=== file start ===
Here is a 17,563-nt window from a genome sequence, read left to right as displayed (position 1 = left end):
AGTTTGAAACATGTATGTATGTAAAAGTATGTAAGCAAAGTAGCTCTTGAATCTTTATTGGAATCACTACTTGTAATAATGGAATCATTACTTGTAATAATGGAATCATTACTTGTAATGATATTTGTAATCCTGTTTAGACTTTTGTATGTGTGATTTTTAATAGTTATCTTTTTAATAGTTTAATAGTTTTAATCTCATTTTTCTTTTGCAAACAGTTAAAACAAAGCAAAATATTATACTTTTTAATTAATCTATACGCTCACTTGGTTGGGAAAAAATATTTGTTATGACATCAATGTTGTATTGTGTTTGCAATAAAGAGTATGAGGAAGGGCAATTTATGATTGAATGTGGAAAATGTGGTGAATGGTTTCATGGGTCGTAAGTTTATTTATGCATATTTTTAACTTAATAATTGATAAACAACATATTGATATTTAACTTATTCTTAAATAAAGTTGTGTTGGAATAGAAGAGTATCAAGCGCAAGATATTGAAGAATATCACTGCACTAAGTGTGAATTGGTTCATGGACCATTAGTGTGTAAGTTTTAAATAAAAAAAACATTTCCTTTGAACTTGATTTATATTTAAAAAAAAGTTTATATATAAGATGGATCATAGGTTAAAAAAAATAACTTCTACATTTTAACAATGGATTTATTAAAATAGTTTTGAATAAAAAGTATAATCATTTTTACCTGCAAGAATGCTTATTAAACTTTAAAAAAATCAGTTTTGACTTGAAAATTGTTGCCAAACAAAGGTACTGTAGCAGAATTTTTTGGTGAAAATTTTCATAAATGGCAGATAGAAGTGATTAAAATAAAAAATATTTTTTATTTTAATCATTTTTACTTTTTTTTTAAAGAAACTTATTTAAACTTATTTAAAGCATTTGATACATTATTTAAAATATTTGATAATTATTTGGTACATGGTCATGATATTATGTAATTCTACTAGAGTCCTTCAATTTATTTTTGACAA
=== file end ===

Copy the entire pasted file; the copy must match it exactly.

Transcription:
Here is a 17,563-nt window from a genome sequence, read left to right as displayed (position 1 = left end):
AGTTTGAAACATGTATGTATGTAAAAGTATGTAAGCAAAGTAGCTCTTGAATCTTTATTGGAATCACTACTTGTAATAATGGAATCATTACTTGTAATAATGGAATCATTACTTGTAATGATATTTGTAATCCTGTTTAGACTTTTGTATGTGTGATTTTTAATAGTTATCTTTTTAATAGTTTAATAGTTTTAATCTCATTTTTCTTTTGCAAACAGTTAAAACAAAGCAAAATATTATACTTTTTAATTAATCTATACGCTCACTTGGTTGGGAAAAAATATTTGTTATGACATCAATGTTGTATTGTGTTTGCAATAAAGAGTATGAGGAAGGGCAATTTATGATTGAATGTGGAAAATGTGGTGAATGGTTTCATGGGTCGTAAGTTTATTTATGCATATTTTTAACTTAATAATTGATAAACAACATATTGATATTTAACTTATTCTTAAATAAAGTTGTGTTGGAATAGAAGAGTATCAAGCGCAAGATATTGAAGAATATCACTGCACTAAGTGTGAATTGGTTCATGGACCATTAGTGTGTAAGTTTTAAATAAAAAAAACATTTCCTTTGAACTTGATTTATATTTAAAAAAAAGTTTATATATAAGATGGATCATAGGTTAAAAAAAATAACTTCTACATTTTAACAATGGATTTATTAAAATAGTTTTGAATAAAAAGTATAATCATTTTTACCTGCAAGAATGCTTATTAAACTTTAAAAAAATCAGTTTTGACTTGAAAATTGTTGCCAAACAAAGGTACTGTAGCAGAATTTTTTGGTGAAAATTTTCATAAATGGCAGATAGAAGTGATTAAAATAAAAAATATTTTTTATTTTAATCATTTTTACTTTTTTTTTAAAGAAACTTATTTAAACTTATTTAAAGCATTTGATACATTATTTAAAATATTTGATAATTATTTGGTACATGGTCATGATATTATGTAATTCTACTAGAGTCCTTCAATTTATTTTTGACAA